PARIS (AFP) – Chinese conglomerate Fosun zeroed in on its 18-month quest to buy French holiday resorts group Club Med on Friday when Italian businessman Andrea Bonomi refused to raise his latest offer.
Fosun looked assured to win what became the longest bidding war in Paris Bourse history when Bonomi’s Global Resorts company announced Friday it would not better the 24.60 euro ($29.55) per-share price the Chinese group tabled for Club Med on December 19.
That offer – which topped Global Resort’s last bid of 24 euros ($28.82) per share – values Club Med at 939 million euros ($1.12 billion), which represented too much in Bonomi’s view.
“Having carefully analysed the public offer for shares in Club Med SA, and, in particular the company’s valorisation level, Global Resorts SAS has decided not to increase its bid, and consequentially intends to withdraw its offer,” financier Bonomi explained in a company statement.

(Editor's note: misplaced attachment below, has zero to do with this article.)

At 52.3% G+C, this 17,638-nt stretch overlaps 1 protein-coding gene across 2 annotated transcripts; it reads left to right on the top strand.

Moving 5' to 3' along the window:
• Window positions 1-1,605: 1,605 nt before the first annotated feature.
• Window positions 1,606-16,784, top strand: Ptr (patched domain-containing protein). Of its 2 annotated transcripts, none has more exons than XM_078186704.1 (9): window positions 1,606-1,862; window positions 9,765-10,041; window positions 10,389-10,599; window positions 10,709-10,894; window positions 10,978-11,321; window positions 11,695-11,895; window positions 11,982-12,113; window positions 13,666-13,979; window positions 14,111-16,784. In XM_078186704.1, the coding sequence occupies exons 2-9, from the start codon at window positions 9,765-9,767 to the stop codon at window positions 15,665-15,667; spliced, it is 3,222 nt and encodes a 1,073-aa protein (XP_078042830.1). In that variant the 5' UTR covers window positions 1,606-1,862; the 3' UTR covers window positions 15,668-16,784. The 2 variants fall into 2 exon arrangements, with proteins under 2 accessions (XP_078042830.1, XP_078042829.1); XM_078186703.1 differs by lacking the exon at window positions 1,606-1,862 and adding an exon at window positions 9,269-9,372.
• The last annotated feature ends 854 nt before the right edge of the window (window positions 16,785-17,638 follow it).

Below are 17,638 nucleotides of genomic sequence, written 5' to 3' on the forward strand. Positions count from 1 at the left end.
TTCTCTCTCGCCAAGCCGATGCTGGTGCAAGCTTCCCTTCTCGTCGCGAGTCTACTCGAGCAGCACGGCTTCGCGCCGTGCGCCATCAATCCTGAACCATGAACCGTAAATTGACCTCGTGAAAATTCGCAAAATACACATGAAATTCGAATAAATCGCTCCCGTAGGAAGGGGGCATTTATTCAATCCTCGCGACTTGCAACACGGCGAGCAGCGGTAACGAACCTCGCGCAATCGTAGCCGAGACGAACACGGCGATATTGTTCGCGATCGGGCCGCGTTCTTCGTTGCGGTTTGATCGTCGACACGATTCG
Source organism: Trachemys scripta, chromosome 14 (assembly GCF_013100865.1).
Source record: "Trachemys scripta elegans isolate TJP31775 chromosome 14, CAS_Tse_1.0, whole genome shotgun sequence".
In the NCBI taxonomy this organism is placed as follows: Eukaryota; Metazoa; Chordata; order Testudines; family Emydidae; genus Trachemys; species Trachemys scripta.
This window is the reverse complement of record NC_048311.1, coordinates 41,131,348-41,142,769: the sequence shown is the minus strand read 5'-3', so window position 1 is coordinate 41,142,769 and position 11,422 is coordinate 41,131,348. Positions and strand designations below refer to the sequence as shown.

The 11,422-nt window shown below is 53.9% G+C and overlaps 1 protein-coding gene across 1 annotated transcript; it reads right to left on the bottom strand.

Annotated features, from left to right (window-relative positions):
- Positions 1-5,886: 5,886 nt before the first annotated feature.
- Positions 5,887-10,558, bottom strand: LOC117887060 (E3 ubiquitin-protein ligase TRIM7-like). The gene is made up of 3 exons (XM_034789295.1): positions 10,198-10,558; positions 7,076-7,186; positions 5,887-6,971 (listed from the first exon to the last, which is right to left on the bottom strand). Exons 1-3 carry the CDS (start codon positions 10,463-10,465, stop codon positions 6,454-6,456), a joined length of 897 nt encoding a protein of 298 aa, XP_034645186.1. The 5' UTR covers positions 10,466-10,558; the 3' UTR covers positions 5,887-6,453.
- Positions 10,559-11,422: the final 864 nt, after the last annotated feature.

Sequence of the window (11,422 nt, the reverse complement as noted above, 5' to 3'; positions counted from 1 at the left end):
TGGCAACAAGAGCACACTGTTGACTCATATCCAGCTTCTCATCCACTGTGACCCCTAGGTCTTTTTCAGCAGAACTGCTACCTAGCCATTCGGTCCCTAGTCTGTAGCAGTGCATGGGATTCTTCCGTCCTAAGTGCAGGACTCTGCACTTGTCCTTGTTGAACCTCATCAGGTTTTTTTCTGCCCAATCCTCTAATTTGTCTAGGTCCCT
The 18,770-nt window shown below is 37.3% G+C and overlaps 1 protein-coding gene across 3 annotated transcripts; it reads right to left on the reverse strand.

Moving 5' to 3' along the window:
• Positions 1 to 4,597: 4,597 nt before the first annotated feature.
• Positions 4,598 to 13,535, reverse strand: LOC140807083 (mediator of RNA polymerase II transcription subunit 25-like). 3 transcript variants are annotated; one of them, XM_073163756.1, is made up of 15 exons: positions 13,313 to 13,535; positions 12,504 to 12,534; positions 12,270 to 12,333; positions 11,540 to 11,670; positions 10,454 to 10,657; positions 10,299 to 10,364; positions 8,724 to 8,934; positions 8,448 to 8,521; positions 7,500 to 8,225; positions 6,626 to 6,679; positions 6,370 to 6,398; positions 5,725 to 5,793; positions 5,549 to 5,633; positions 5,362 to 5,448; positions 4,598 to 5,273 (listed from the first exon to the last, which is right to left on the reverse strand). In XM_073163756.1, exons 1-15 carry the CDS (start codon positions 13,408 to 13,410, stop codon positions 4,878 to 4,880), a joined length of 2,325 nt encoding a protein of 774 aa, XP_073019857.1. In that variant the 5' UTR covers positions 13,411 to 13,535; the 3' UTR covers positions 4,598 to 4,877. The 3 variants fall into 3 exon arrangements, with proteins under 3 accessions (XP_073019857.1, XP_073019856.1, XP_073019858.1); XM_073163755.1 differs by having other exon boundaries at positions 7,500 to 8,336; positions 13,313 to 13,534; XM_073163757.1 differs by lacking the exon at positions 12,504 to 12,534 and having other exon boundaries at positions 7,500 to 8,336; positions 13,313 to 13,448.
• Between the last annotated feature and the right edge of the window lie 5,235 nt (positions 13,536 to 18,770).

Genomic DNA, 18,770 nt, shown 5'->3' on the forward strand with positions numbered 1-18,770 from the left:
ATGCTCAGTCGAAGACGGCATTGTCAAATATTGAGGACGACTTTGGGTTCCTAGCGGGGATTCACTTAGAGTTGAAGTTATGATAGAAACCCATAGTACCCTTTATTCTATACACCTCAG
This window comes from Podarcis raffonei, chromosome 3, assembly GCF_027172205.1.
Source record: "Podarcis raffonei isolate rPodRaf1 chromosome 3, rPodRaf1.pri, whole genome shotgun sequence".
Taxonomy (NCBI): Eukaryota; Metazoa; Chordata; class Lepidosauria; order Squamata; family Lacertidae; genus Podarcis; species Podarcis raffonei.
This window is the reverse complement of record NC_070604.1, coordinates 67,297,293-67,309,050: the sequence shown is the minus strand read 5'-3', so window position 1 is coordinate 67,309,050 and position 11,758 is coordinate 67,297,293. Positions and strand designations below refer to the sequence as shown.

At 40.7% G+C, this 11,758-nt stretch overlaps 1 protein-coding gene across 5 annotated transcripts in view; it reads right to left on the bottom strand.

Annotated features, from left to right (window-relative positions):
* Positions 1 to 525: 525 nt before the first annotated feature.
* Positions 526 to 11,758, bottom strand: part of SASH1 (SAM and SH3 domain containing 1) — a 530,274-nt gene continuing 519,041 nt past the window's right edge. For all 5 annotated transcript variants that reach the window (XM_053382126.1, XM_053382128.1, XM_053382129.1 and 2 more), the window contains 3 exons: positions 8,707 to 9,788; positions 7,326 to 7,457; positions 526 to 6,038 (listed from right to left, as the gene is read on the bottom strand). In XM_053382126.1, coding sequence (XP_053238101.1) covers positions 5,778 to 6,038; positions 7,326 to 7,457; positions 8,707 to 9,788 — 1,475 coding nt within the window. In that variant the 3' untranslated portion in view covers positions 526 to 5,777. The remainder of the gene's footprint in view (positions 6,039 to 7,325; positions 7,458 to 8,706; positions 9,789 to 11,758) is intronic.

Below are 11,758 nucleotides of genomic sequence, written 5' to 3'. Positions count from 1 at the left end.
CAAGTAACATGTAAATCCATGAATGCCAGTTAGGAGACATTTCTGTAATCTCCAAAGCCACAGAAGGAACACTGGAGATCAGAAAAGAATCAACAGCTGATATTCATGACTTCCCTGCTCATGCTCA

Bonomi’s decision clears the way for Fosun and its Chinese, Brazilian, Portuguese and French partners to move ahead with final acquisition of the famous French holiday group.
After weathering rough business seas over the past decade, Club Med improved its financial health by targeting higher-end clients, particularly among wealthier sections of emerging economies.
According to Club Med figures released in December, for example, 80 per cent of the 25,000 new clients the group attracted in 2013 were Chinese or Brazilian.
Fosun – with whom Club Med has worked in expanding its activities in China – has said it wants guide that continued expansion into new markets.
But Fosun has also stressed it wants to “continue to invest in France, Club Med’s leading market, to continue to win new parts of the market and outperform its competitors.”
Fosun’s looming bid victory does not come without some risks, however.
Despite its recently improving financial fortunes under its recalibrated business strategy, Club Med is reportedly set to reveal a net loss of 12 million euros ($14.41 million) in 2014, on turnover of 1.38 billion euros ($1.66 billion).
Still, Fosun’s 24.60 per-share bid of Club Med – which owns 70 holiday resorts in 26 countries, and employs around 13,000 people – is considerably lower than the stock’s closing price Friday of 25.09 euros ($30.13).